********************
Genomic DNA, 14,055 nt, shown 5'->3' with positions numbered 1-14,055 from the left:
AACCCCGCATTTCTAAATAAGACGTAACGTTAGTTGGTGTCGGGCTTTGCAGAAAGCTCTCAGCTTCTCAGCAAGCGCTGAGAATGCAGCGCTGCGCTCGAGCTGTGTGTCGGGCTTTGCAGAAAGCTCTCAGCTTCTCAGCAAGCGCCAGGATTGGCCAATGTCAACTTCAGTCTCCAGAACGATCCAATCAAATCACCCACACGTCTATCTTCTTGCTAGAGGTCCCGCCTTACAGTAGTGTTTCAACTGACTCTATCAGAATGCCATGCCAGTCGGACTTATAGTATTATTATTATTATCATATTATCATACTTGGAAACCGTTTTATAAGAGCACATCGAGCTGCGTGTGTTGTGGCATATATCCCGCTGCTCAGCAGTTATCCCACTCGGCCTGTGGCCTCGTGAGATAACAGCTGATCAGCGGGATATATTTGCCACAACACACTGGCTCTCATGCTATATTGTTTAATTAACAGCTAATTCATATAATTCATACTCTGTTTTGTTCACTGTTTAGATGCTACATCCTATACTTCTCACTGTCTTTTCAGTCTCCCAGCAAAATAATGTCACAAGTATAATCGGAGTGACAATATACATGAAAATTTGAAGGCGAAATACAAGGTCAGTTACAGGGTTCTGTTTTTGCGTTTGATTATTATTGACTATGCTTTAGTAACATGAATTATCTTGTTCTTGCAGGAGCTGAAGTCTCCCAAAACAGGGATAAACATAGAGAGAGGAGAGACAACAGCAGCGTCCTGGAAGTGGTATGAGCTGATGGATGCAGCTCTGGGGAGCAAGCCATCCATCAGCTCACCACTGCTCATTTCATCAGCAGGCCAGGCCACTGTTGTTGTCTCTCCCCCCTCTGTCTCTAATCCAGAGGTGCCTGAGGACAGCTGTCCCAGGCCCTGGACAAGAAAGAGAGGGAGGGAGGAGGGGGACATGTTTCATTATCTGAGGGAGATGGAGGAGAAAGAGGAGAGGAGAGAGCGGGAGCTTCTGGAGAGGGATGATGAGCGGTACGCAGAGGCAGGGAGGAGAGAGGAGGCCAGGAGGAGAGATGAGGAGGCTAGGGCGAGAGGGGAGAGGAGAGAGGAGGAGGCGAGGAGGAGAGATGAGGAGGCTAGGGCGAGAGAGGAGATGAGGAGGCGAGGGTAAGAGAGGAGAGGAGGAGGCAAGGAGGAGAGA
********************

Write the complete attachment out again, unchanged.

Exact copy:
Genomic DNA, 14,055 nt, shown 5'->3' with positions numbered 1-14,055 from the left:
AACCCCGCATTTCTAAATAAGACGTAACGTTAGTTGGTGTCGGGCTTTGCAGAAAGCTCTCAGCTTCTCAGCAAGCGCTGAGAATGCAGCGCTGCGCTCGAGCTGTGTGTCGGGCTTTGCAGAAAGCTCTCAGCTTCTCAGCAAGCGCCAGGATTGGCCAATGTCAACTTCAGTCTCCAGAACGATCCAATCAAATCACCCACACGTCTATCTTCTTGCTAGAGGTCCCGCCTTACAGTAGTGTTTCAACTGACTCTATCAGAATGCCATGCCAGTCGGACTTATAGTATTATTATTATTATCATATTATCATACTTGGAAACCGTTTTATAAGAGCACATCGAGCTGCGTGTGTTGTGGCATATATCCCGCTGCTCAGCAGTTATCCCACTCGGCCTGTGGCCTCGTGAGATAACAGCTGATCAGCGGGATATATTTGCCACAACACACTGGCTCTCATGCTATATTGTTTAATTAACAGCTAATTCATATAATTCATACTCTGTTTTGTTCACTGTTTAGATGCTACATCCTATACTTCTCACTGTCTTTTCAGTCTCCCAGCAAAATAATGTCACAAGTATAATCGGAGTGACAATATACATGAAAATTTGAAGGCGAAATACAAGGTCAGTTACAGGGTTCTGTTTTTGCGTTTGATTATTATTGACTATGCTTTAGTAACATGAATTATCTTGTTCTTGCAGGAGCTGAAGTCTCCCAAAACAGGGATAAACATAGAGAGAGGAGAGACAACAGCAGCGTCCTGGAAGTGGTATGAGCTGATGGATGCAGCTCTGGGGAGCAAGCCATCCATCAGCTCACCACTGCTCATTTCATCAGCAGGCCAGGCCACTGTTGTTGTCTCTCCCCCCTCTGTCTCTAATCCAGAGGTGCCTGAGGACAGCTGTCCCAGGCCCTGGACAAGAAAGAGAGGGAGGGAGGAGGGGGACATGTTTCATTATCTGAGGGAGATGGAGGAGAAAGAGGAGAGGAGAGAGCGGGAGCTTCTGGAGAGGGATGATGAGCGGTACGCAGAGGCAGGGAGGAGAGAGGAGGCCAGGAGGAGAGATGAGGAGGCTAGGGCGAGAGGGGAGAGGAGAGAGGAGGAGGCGAGGAGGAGAGATGAGGAGGCTAGGGCGAGAGAGGAGATGAGGAGGCGAGGGTAAGAGAGGAGAGGAGGAGGCAAGGAGGAGAGA